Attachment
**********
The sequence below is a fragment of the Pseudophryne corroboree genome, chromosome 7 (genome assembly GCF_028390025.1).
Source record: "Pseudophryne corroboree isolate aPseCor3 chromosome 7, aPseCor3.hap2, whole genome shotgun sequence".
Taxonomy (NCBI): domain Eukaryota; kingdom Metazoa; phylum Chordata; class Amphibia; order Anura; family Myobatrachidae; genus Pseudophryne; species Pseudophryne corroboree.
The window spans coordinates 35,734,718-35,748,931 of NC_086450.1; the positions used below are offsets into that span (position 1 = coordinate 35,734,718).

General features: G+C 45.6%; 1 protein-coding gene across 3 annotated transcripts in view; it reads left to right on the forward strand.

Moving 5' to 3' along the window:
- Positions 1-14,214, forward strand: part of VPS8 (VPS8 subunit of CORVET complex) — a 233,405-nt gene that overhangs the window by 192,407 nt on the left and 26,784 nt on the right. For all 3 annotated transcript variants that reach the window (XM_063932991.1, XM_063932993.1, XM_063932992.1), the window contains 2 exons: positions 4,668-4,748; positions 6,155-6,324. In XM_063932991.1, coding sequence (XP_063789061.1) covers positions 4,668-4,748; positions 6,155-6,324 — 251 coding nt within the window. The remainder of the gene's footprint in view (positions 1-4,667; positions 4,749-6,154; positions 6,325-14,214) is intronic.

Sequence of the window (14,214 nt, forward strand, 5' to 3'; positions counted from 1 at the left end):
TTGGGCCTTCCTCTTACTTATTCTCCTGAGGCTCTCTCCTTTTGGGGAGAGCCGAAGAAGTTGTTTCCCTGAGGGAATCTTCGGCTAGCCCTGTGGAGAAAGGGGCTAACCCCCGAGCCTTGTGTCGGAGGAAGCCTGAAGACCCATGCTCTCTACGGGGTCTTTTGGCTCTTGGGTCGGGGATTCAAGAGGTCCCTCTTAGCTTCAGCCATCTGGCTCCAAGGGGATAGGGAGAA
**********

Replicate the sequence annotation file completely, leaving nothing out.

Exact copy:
The sequence below is a fragment of the Pseudophryne corroboree genome, chromosome 7 (genome assembly GCF_028390025.1).
Source record: "Pseudophryne corroboree isolate aPseCor3 chromosome 7, aPseCor3.hap2, whole genome shotgun sequence".
Taxonomy (NCBI): domain Eukaryota; kingdom Metazoa; phylum Chordata; class Amphibia; order Anura; family Myobatrachidae; genus Pseudophryne; species Pseudophryne corroboree.
The window spans coordinates 35,734,718-35,748,931 of NC_086450.1; the positions used below are offsets into that span (position 1 = coordinate 35,734,718).

General features: G+C 45.6%; 1 protein-coding gene across 3 annotated transcripts in view; it reads left to right on the forward strand.

Moving 5' to 3' along the window:
- Positions 1-14,214, forward strand: part of VPS8 (VPS8 subunit of CORVET complex) — a 233,405-nt gene that overhangs the window by 192,407 nt on the left and 26,784 nt on the right. For all 3 annotated transcript variants that reach the window (XM_063932991.1, XM_063932993.1, XM_063932992.1), the window contains 2 exons: positions 4,668-4,748; positions 6,155-6,324. In XM_063932991.1, coding sequence (XP_063789061.1) covers positions 4,668-4,748; positions 6,155-6,324 — 251 coding nt within the window. The remainder of the gene's footprint in view (positions 1-4,667; positions 4,749-6,154; positions 6,325-14,214) is intronic.

Sequence of the window (14,214 nt, forward strand, 5' to 3'; positions counted from 1 at the left end):
TTGGGCCTTCCTCTTACTTATTCTCCTGAGGCTCTCTCCTTTTGGGGAGAGCCGAAGAAGTTGTTTCCCTGAGGGAATCTTCGGCTAGCCCTGTGGAGAAAGGGGCTAACCCCCGAGCCTTGTGTCGGAGGAAGCCTGAAGACCCATGCTCTCTACGGGGTCTTTTGGCTCTTGGGTCGGGGATTCAAGAGGTCCCTCTTAGCTTCAGCCATCTGGCTCCAAGGGGATAGGGAGAA